With limited doses available in the first phase of vaccination, the demand to provide this life-saving immunization to our elderly population far outweighs the current supply. And whether health centers are self-administering the vaccine or referring patients offsite, one thing has become increasingly evident: our healthcare system is set up to favor vaccination for those who are tech-literate with access to the internet, leaving behind everyone who falls outside of these criteria. Mass vaccination’s frenzy demands elderly Americans to figure out the entire process themselves. It starts with the requirement of using web-based appointment scheduling applications to secure an appointment successfully. While this prerequisite may appear to be small, it necessitates technology-enabled devices and reliable access to the internet, two unequally distributed resources. The issue becomes apparent when we uncover that many Medicare patients, especially those who are dual-eligible, do not have internet-compatible devices, let alone access to broadband itself. In fact, according to a recent study in response to the COVID-19 pandemic conducted by University of Pittsburgh and Harvard University researchers, it was found that:
Here is an even harder truth: for adults 65+ that have adequate internet access, only 27% feel confident using smartphones, computers, or other electronics to complete necessary tasks online*, proving that familiarity of technology use also plays a role. The implications of these metrics vividly illustrate the unfortunate digital disparities among the at-risk population that hinder them from receiving proper care. So many patients lack access to or comfort using technology to acquire an appointment that our health system may very easily overlook the population that is undoubtedly the most in need of the coronavirus vaccine.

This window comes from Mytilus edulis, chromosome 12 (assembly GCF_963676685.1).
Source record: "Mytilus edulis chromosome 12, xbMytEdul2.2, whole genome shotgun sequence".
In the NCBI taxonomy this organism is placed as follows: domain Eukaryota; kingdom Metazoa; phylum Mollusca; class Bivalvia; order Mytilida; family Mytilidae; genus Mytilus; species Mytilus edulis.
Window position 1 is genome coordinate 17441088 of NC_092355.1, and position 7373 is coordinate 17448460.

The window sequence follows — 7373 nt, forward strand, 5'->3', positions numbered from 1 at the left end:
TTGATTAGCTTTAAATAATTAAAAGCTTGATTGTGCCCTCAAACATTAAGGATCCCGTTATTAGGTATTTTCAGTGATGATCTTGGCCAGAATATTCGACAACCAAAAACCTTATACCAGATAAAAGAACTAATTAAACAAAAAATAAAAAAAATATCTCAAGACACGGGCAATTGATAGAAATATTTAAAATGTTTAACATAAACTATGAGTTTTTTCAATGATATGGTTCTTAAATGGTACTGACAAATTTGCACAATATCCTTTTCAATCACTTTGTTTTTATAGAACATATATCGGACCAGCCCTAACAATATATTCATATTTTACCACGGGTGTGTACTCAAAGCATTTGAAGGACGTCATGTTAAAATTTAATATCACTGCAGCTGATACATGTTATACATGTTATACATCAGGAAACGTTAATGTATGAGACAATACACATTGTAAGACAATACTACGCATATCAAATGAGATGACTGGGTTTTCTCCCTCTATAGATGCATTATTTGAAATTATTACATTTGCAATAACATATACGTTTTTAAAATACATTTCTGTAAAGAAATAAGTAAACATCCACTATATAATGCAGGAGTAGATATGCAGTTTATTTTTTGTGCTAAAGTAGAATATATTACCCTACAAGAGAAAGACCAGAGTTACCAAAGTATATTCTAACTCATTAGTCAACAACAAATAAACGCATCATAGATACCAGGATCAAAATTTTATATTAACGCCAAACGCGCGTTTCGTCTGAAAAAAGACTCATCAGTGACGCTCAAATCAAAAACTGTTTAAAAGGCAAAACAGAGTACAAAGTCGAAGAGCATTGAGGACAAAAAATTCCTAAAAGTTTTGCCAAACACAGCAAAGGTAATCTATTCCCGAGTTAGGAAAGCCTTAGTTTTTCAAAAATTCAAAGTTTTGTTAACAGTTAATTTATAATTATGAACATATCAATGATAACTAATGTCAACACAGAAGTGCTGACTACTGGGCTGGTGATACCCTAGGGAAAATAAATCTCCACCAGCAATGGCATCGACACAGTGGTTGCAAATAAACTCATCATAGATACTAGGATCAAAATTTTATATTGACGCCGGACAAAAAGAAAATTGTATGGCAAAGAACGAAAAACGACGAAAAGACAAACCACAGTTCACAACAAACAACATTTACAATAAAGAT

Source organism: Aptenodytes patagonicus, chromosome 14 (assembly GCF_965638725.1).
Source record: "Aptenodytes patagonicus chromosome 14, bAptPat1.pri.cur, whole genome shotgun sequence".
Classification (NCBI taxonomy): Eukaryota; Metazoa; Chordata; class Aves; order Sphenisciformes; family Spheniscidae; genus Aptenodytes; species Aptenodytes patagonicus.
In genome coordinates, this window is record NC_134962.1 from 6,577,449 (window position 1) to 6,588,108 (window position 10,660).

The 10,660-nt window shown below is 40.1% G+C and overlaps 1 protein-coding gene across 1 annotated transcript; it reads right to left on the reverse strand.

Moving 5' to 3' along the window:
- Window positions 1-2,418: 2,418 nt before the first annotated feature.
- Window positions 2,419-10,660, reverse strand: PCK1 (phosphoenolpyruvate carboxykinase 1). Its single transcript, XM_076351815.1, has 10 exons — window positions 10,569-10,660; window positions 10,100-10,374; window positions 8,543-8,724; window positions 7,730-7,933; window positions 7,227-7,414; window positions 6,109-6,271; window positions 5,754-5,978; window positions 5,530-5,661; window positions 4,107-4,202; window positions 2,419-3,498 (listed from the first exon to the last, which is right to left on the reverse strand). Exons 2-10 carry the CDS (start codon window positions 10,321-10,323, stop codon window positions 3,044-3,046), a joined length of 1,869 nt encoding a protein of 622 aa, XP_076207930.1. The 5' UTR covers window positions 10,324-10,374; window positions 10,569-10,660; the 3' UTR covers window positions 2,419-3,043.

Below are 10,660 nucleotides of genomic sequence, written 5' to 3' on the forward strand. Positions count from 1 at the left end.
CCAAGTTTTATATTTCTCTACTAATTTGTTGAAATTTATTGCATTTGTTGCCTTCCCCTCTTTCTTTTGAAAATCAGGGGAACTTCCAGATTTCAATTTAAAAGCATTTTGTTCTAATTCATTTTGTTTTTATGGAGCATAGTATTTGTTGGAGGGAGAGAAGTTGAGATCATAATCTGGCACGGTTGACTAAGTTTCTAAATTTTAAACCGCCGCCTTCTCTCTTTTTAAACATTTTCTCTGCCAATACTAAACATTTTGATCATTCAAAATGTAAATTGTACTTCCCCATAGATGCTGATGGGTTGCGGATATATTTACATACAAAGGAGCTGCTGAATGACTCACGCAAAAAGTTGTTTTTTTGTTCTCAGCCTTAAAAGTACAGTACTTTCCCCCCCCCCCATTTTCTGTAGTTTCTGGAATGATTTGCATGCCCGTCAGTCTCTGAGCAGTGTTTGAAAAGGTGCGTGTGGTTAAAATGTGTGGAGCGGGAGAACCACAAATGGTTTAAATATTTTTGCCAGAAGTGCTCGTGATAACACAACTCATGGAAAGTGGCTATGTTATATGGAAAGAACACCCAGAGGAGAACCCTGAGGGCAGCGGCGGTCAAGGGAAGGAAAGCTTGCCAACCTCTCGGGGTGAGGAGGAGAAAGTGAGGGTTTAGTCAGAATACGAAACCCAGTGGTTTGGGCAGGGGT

What This Means For Health Centers
Health centers must bear the responsibility on their shoulders to guarantee their vulnerable patients do not get left behind. Ambiguity still exists around which clinics will self-administer versus send patients offsite, but despite the route that gets determined, patients with digital disparities need proactive guidance and support to navigate them through the intricacies of their vaccine journey. In the current environment, Medicare patients, especially dual eligibles, are feeling overwhelmed and confused and are turning to their primary care providers for help addressing the hurdles related to COVID-19 immunization. This greatly impacts Federally Qualified Health Centers(FQHCs) and Rural Health Clinics(RHCs), who exist for the purpose of improving health equity among the underserved. At the end of the day, Medicare beneficiaries need assistance addressing the communal challenges they face surrounding vaccine coordination. Health centers can help improve upon the immunization process for their at-risk patient population rather than relying on them to seek guidance elsewhere.
What Should Health Centers Do Now
With over 91% of the 65+ population having access to a cell phone**, telephonic outreach needs to be utilized to address the gaps caused by digital access.